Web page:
Pericardial mesothelioma is a rare type of cancer that affects the pericardium, the thin membrane that surrounds the heart in cats. It is caused by exposure to asbestos or other carcinogenic substances. Symptoms of pericardial mesothelioma in cats can be difficult to recognize and are often mistaken for other conditions. It is important to note that cats with pericardial mesothelioma may not show any symptoms until the later stages of the disease.
The most common symptoms of pericardial mesothelioma in cats include:
Difficulty breathing: One of the most noticeable symptoms of pericardial mesothelioma in cats is difficulty breathing. This can be caused by the accumulation of fluid around the heart (pericardial effusion) or by the tumor itself pressing against the heart and lungs.
Coughing: Cats with pericardial mesothelioma may also develop a persistent cough. This is often a result of the tumor pressing against the airways or the accumulation of fluid in the lungs.
Decreased appetite and weight loss: Cats with pericardial mesothelioma may also experience a loss of appetite and weight loss. This is often due to the cancer causing an overall feeling of malaise and discomfort.
Lethargy: Cats with pericardial mesothelioma may become lethargic and less active than usual. This is often a result of the cancer causing an overall feeling of malaise and discomfort.
Weakness: Cats with pericardial mesothelioma may become weak and have difficulty standing or moving around. This is often a result of the cancer spreading to other parts of the body and causing weakness and fatigue.
Swollen abdomen: Cats with pericardial mesothelioma may also develop a swollen abdomen. This is often a result of the accumulation of fluid in the abdomen (ascites) caused by the cancer spreading to the liver or other organs.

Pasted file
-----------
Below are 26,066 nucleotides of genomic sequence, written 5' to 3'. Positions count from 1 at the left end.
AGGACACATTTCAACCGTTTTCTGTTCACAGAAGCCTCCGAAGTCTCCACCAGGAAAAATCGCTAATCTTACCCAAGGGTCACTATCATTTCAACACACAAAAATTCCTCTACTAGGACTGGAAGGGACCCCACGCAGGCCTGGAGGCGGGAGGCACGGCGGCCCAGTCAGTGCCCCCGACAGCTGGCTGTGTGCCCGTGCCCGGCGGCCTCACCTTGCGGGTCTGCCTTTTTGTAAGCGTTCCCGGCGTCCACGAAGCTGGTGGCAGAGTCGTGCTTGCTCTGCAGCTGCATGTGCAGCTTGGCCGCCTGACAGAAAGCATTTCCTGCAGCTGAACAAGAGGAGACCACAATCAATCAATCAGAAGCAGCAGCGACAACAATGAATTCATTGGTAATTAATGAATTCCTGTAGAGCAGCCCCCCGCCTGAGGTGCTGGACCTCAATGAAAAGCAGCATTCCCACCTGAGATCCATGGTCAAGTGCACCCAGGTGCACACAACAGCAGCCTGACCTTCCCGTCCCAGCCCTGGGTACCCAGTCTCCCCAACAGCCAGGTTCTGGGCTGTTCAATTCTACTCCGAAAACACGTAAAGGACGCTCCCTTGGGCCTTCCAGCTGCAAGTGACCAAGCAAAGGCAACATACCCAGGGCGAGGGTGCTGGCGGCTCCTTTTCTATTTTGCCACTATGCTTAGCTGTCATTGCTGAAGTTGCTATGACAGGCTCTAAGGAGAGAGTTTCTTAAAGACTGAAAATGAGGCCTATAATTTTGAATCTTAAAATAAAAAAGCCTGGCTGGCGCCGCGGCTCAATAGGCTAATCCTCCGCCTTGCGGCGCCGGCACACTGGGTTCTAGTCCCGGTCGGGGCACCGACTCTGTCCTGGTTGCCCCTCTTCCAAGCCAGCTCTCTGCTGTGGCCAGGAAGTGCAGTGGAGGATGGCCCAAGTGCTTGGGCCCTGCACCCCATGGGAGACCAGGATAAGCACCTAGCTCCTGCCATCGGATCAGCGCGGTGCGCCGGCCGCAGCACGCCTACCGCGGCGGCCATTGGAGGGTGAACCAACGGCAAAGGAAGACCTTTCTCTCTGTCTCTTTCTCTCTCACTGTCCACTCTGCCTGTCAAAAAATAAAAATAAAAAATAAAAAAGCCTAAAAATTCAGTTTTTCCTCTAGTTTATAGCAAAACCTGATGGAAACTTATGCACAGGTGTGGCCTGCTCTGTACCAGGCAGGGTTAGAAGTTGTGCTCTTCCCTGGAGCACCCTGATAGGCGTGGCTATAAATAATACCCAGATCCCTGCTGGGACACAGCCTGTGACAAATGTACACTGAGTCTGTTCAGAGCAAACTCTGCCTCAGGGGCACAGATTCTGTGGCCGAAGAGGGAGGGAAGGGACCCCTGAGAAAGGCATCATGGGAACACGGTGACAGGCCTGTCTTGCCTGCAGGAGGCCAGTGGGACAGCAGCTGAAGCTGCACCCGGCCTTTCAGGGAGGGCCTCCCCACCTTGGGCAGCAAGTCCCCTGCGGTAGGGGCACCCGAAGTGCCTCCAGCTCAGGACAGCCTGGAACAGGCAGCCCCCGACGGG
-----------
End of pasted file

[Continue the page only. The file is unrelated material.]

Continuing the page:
Heart murmur: Cats with pericardial mesothelioma may develop a heart murmur. This is often a result of the tumor pressing against the heart and interfering with its normal function.
Diagnosis of pericardial mesothelioma in cats is often challenging and requires a combination of imaging tests, blood tests, and biopsies. Chest X-rays and ultrasounds can help identify the presence of fluid around the heart and the size and location of any tumors. Blood tests can help determine if there are any abnormalities in liver function or other organs. Biopsies of the pericardium or other affected tissues may also be necessary to confirm a diagnosis of pericardial mesothelioma.
Treatment options for pericardial mesothelioma in cats are limited and often involve palliative care to manage symptoms and improve quality of life. This may include medications to reduce inflammation and swelling, diuretics to help remove excess fluid from the body, and pain management to alleviate discomfort. Surgery may be an option in some cases to remove the tumor, but this is often difficult due to the location of the tumor and the risk of damaging the heart.
In conclusion, pericardial mesothelioma in cats is a rare and challenging cancer to diagnose and treat. If you suspect your cat may be showing symptoms of pericardial mesothelioma, it is important to seek veterinary care immediately. Your veterinarian can perform a thorough examination and recommend appropriate diagnostic tests and treatment options to help manage your cat’s condition and improve their quality of life.